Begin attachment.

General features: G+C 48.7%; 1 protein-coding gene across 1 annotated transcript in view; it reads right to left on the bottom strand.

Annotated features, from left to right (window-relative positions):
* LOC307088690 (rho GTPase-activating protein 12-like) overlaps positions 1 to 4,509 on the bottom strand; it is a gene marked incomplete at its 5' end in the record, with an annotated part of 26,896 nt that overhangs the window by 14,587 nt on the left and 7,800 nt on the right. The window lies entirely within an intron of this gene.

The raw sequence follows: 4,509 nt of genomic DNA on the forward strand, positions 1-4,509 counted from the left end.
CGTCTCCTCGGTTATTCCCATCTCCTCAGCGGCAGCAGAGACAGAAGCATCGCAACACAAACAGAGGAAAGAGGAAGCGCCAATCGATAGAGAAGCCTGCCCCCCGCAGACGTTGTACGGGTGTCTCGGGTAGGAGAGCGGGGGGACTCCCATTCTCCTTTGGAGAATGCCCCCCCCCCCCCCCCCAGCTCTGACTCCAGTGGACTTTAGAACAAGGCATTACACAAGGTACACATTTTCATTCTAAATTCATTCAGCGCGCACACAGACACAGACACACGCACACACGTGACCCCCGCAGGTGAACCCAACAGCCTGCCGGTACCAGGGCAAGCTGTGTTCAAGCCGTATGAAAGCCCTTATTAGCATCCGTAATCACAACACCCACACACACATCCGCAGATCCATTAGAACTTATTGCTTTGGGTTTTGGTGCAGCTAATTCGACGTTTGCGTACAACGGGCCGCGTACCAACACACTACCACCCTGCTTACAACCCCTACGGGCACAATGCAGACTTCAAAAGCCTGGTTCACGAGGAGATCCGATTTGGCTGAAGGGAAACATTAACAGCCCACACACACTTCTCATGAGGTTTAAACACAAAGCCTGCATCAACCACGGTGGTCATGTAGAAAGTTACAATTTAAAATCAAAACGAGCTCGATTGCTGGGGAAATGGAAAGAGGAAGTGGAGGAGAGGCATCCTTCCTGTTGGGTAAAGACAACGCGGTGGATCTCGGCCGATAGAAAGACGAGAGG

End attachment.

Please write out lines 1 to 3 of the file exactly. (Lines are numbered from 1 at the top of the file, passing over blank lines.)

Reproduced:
General features: G+C 48.7%; 1 protein-coding gene across 1 annotated transcript in view; it reads right to left on the bottom strand.

Annotated features, from left to right (window-relative positions):
* LOC307088690 (rho GTPase-activating protein 12-like) overlaps positions 1 to 4,509 on the bottom strand; it is a gene marked incomplete at its 5' end in the record, with an annotated part of 26,896 nt that overhangs the window by 14,587 nt on the left and 7,800 nt on the right. The window lies entirely within an intron of this gene.